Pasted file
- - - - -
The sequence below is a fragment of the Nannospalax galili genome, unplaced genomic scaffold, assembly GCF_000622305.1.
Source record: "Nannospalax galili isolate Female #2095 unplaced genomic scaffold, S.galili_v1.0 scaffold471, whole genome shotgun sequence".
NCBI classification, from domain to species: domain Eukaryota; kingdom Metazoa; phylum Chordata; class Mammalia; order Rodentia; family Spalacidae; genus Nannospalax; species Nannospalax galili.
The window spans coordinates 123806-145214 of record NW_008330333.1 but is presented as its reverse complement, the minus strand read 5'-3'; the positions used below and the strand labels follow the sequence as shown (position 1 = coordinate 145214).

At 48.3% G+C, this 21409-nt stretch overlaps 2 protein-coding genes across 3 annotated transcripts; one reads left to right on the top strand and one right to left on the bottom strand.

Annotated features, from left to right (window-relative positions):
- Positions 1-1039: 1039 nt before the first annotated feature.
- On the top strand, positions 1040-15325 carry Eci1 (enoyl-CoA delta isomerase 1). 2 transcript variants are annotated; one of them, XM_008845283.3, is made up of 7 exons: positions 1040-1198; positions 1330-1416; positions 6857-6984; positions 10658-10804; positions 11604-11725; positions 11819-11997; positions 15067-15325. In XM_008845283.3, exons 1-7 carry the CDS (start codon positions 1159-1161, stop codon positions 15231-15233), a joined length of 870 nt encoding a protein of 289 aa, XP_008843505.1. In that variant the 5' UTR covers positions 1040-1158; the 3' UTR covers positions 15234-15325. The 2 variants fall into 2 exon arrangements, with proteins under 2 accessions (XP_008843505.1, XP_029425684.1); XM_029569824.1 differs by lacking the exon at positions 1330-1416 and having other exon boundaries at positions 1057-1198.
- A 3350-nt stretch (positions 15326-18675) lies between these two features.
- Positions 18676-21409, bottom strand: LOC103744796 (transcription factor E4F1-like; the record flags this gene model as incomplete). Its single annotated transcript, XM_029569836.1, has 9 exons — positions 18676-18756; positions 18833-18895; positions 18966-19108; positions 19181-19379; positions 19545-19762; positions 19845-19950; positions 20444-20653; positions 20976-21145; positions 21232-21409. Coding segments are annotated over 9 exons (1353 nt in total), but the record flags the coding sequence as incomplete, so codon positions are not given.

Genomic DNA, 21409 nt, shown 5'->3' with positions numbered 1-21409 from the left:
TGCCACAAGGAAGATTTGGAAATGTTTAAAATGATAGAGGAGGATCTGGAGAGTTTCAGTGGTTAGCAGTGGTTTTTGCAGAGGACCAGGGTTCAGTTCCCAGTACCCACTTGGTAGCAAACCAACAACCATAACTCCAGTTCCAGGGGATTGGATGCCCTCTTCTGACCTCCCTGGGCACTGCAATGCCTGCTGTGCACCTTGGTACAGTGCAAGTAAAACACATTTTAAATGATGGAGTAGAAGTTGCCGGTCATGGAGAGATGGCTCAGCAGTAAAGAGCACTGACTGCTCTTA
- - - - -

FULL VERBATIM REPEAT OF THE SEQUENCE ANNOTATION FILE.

The sequence below is a fragment of the Nannospalax galili genome, unplaced genomic scaffold, assembly GCF_000622305.1.
Source record: "Nannospalax galili isolate Female #2095 unplaced genomic scaffold, S.galili_v1.0 scaffold471, whole genome shotgun sequence".
NCBI classification, from domain to species: domain Eukaryota; kingdom Metazoa; phylum Chordata; class Mammalia; order Rodentia; family Spalacidae; genus Nannospalax; species Nannospalax galili.
The window spans coordinates 123806-145214 of record NW_008330333.1 but is presented as its reverse complement, the minus strand read 5'-3'; the positions used below and the strand labels follow the sequence as shown (position 1 = coordinate 145214).

At 48.3% G+C, this 21409-nt stretch overlaps 2 protein-coding genes across 3 annotated transcripts; one reads left to right on the top strand and one right to left on the bottom strand.

Annotated features, from left to right (window-relative positions):
- Positions 1-1039: 1039 nt before the first annotated feature.
- On the top strand, positions 1040-15325 carry Eci1 (enoyl-CoA delta isomerase 1). 2 transcript variants are annotated; one of them, XM_008845283.3, is made up of 7 exons: positions 1040-1198; positions 1330-1416; positions 6857-6984; positions 10658-10804; positions 11604-11725; positions 11819-11997; positions 15067-15325. In XM_008845283.3, exons 1-7 carry the CDS (start codon positions 1159-1161, stop codon positions 15231-15233), a joined length of 870 nt encoding a protein of 289 aa, XP_008843505.1. In that variant the 5' UTR covers positions 1040-1158; the 3' UTR covers positions 15234-15325. The 2 variants fall into 2 exon arrangements, with proteins under 2 accessions (XP_008843505.1, XP_029425684.1); XM_029569824.1 differs by lacking the exon at positions 1330-1416 and having other exon boundaries at positions 1057-1198.
- A 3350-nt stretch (positions 15326-18675) lies between these two features.
- Positions 18676-21409, bottom strand: LOC103744796 (transcription factor E4F1-like; the record flags this gene model as incomplete). Its single annotated transcript, XM_029569836.1, has 9 exons — positions 18676-18756; positions 18833-18895; positions 18966-19108; positions 19181-19379; positions 19545-19762; positions 19845-19950; positions 20444-20653; positions 20976-21145; positions 21232-21409. Coding segments are annotated over 9 exons (1353 nt in total), but the record flags the coding sequence as incomplete, so codon positions are not given.

Genomic DNA, 21409 nt, shown 5'->3' with positions numbered 1-21409 from the left:
TGCCACAAGGAAGATTTGGAAATGTTTAAAATGATAGAGGAGGATCTGGAGAGTTTCAGTGGTTAGCAGTGGTTTTTGCAGAGGACCAGGGTTCAGTTCCCAGTACCCACTTGGTAGCAAACCAACAACCATAACTCCAGTTCCAGGGGATTGGATGCCCTCTTCTGACCTCCCTGGGCACTGCAATGCCTGCTGTGCACCTTGGTACAGTGCAAGTAAAACACATTTTAAATGATGGAGTAGAAGTTGCCGGTCATGGAGAGATGGCTCAGCAGTAAAGAGCACTGACTGCTCTTA